The new criminal offence proposed in the Mental Capacity Bill is intended to capture those individuals who are in a position of trust, care and power over people who are then ill-treated or neglected. If an attorney under an EPA has the care of a person who lacks or whom he reasonably believes to lack capacity and ill-treats or wilfully neglects that person, he may be guilty of the offence.
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Paul Holmes: To ask the Parliamentary Secretary, Department for Constitutional Affairs what checks are undertaken by the Court of Protection if there is a complaint made about a receiver misusing the patient's money. [194737]

Mr. Leslie: All receivers are required to account annually to the Court of Protection. Any complaints of misuse on the part of a receiver are investigated by the Public Guardianship Office, which is the administrative arm of the Court. The outcome of the investigation is then referred to the Court for a decision on what action, if any, should be taken against the receiver. The Court has the power to replace a receiver and/or call in the security bond that the receiver deposited when the receivership order was made.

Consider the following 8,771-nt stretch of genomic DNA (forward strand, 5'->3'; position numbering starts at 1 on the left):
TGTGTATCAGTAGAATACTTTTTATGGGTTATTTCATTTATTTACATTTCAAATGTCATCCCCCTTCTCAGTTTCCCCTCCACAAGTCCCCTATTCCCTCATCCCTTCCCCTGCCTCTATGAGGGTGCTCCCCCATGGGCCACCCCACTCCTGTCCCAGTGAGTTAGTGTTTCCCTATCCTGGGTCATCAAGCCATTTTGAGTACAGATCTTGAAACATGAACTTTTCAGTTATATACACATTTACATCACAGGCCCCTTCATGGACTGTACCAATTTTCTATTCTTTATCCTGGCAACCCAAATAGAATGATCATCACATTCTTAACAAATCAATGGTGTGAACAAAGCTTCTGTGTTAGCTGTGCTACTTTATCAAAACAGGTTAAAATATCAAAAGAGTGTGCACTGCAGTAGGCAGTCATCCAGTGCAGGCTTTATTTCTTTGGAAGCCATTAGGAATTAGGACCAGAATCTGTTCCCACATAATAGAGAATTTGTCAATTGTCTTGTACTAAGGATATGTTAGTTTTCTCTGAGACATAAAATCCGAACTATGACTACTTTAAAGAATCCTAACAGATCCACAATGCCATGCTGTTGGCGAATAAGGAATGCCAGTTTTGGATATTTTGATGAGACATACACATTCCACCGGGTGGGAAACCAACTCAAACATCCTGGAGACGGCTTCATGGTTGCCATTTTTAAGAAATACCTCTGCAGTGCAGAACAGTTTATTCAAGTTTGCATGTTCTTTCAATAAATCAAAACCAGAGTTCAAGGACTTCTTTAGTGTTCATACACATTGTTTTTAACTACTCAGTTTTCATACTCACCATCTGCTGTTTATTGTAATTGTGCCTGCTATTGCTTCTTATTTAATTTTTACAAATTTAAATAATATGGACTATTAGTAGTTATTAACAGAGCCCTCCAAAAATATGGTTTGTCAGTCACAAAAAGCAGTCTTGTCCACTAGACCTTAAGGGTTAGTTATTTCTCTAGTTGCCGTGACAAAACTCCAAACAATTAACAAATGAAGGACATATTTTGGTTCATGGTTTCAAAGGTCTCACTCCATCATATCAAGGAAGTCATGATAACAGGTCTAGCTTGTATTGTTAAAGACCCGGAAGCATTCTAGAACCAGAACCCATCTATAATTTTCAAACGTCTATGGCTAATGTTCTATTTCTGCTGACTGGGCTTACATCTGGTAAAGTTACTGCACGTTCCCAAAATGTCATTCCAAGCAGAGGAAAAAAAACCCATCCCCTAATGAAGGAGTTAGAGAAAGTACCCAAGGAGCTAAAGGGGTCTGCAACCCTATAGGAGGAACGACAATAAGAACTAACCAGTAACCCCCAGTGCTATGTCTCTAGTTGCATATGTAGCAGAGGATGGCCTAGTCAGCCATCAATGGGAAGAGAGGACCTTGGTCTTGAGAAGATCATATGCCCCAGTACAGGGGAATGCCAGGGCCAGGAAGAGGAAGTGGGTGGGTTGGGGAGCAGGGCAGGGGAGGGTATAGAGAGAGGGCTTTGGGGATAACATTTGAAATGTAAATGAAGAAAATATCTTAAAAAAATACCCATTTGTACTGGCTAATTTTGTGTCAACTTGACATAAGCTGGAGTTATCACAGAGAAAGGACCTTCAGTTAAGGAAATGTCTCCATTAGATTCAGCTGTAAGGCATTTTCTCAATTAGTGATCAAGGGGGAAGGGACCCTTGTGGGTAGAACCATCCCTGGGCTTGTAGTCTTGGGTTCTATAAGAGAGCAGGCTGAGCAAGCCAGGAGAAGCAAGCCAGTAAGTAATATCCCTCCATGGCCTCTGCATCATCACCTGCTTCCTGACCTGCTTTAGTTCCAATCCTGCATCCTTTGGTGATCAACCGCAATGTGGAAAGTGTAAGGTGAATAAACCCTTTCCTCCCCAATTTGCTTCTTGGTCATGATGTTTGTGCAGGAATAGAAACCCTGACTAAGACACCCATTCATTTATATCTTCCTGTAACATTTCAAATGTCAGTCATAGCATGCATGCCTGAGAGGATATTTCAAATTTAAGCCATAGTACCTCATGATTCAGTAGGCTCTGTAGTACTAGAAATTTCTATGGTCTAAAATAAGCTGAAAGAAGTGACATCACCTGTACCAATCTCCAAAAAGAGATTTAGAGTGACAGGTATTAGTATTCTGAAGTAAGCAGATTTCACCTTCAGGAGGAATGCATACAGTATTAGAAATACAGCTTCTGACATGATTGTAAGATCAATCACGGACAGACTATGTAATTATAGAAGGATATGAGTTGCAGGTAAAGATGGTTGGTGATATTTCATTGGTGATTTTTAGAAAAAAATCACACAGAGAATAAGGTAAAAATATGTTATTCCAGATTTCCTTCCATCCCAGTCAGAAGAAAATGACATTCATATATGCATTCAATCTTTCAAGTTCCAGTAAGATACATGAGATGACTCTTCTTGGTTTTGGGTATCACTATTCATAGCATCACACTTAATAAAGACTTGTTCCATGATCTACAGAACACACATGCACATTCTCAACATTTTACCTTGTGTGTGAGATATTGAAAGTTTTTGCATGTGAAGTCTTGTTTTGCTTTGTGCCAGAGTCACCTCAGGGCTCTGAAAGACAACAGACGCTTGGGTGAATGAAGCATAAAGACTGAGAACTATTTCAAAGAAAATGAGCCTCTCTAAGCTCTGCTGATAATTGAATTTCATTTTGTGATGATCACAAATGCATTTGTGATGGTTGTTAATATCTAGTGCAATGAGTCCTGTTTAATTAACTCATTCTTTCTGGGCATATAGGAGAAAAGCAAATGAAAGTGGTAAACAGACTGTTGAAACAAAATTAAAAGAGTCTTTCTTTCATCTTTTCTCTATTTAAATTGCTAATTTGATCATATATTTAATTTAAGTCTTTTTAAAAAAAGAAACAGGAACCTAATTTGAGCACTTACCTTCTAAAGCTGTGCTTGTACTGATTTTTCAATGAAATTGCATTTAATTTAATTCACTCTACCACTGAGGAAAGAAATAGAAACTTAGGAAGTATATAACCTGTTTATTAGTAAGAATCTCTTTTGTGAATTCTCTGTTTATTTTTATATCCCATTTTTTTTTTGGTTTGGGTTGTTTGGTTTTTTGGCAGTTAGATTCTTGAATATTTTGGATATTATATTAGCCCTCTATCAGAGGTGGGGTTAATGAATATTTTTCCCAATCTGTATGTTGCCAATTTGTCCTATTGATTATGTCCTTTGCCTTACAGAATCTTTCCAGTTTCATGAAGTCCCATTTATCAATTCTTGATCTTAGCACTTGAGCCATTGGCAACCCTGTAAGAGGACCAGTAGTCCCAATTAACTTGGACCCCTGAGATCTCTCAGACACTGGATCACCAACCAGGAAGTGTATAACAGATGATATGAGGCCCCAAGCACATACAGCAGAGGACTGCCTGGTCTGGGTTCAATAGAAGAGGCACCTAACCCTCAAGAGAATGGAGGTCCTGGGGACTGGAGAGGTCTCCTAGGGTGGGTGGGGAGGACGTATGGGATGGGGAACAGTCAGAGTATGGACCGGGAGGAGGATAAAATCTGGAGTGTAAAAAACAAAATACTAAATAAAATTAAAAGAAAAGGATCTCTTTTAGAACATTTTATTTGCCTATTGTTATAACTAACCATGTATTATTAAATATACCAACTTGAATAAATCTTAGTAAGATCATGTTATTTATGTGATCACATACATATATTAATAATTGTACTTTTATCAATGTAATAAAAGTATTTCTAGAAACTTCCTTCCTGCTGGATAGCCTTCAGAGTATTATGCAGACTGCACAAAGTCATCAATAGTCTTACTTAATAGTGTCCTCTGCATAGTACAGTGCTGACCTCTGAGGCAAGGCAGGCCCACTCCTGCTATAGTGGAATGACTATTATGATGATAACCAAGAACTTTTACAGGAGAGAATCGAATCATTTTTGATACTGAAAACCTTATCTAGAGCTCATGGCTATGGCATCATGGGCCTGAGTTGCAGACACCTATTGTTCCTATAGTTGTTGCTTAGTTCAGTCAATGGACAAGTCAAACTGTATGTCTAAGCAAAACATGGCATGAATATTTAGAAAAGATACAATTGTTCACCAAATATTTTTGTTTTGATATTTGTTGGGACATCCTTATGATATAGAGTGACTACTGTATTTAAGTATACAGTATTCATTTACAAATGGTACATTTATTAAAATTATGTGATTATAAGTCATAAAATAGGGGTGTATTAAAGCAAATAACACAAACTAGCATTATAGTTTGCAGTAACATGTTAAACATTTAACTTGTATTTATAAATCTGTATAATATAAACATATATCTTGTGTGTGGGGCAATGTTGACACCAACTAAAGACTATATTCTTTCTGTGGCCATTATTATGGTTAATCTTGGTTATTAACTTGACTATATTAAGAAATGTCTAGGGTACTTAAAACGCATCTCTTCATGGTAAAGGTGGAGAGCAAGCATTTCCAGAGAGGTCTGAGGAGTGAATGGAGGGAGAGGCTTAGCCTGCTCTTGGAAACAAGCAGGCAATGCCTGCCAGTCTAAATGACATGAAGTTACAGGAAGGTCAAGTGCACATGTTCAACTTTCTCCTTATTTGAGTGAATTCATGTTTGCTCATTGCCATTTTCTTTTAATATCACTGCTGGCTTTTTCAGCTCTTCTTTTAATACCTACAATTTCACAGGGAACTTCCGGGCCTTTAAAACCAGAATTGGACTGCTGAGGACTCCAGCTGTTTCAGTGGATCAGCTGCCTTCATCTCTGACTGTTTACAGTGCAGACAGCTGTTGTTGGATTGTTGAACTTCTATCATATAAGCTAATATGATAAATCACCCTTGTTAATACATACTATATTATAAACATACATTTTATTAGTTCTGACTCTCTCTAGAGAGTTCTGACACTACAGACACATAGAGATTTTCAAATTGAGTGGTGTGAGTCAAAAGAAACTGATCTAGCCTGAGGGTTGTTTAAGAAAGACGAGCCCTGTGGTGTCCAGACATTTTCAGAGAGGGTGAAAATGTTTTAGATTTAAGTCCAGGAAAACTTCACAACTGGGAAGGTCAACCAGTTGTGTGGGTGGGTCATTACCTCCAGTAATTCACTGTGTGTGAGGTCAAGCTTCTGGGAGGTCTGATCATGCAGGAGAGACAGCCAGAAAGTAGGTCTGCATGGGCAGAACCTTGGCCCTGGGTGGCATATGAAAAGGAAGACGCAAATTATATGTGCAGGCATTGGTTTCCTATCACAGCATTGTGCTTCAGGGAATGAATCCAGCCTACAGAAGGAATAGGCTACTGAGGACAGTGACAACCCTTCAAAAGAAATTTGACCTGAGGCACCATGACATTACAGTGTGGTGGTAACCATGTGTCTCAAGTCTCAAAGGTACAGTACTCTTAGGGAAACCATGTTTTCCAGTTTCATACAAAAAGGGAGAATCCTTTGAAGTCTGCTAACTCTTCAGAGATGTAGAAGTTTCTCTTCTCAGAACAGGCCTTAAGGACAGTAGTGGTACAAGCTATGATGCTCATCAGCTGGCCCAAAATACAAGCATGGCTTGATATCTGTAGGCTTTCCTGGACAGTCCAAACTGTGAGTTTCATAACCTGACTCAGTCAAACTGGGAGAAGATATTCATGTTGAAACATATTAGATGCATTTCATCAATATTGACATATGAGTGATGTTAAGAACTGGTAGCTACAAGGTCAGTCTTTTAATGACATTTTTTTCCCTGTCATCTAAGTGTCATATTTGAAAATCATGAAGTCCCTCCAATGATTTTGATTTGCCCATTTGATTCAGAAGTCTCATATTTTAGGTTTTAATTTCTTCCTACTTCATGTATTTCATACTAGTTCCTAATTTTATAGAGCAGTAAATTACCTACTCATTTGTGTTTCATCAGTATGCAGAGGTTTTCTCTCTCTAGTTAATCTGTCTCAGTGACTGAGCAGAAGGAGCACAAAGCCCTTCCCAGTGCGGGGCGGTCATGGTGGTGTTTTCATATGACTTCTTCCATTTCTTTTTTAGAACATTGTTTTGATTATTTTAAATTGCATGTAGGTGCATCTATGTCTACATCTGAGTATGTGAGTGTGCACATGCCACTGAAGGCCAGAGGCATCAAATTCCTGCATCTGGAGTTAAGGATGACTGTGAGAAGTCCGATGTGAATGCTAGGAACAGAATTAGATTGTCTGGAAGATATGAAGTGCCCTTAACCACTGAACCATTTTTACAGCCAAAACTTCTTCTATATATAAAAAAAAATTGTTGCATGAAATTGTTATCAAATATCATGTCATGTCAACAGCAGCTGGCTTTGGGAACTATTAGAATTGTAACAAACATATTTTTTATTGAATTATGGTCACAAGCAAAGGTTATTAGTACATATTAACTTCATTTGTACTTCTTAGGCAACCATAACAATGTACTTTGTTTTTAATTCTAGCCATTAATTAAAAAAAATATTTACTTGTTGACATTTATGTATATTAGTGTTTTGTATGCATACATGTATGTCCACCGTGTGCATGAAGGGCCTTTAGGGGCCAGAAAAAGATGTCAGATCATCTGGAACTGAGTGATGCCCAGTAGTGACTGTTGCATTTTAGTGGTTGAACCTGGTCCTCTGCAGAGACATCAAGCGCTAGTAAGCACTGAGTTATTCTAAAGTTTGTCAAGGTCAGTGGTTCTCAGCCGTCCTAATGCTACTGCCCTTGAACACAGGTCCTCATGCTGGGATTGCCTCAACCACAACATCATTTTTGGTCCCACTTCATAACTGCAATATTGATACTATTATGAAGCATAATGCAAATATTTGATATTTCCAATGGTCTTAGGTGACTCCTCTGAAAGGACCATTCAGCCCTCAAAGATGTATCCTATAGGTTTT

Paul Holmes: To ask the Parliamentary Secretary, Department for Constitutional Affairs what checks are undertaken by (a) the Court of Protection and (b) the Public Guardianship Office to ensure that an individual's monies are being used in his best interests. [194814]

Mr. Leslie: Receivers appointed by the Court of Protection are required to account annually for monies received and spent.

The Lord Chancellor's Visitors report to the Court and the Public Guardianship Office (PGO) on whether clients' needs are being met and make suggestions on how to improve their quality of life.


General Elections

27. Bob Spink: To ask the hon. Member for Gosport, representing the Speaker's Committee on the Electoral Commission what recent advice the Electoral Commission has given regarding the regulation of General Elections. [194594]

Mr. Viggers: As provided for in the Political Parties, Elections and Referendums Act 2000, and other relevant legislation, the Electoral Commission regularly provides advice to political parties and others on the rules relating to elections.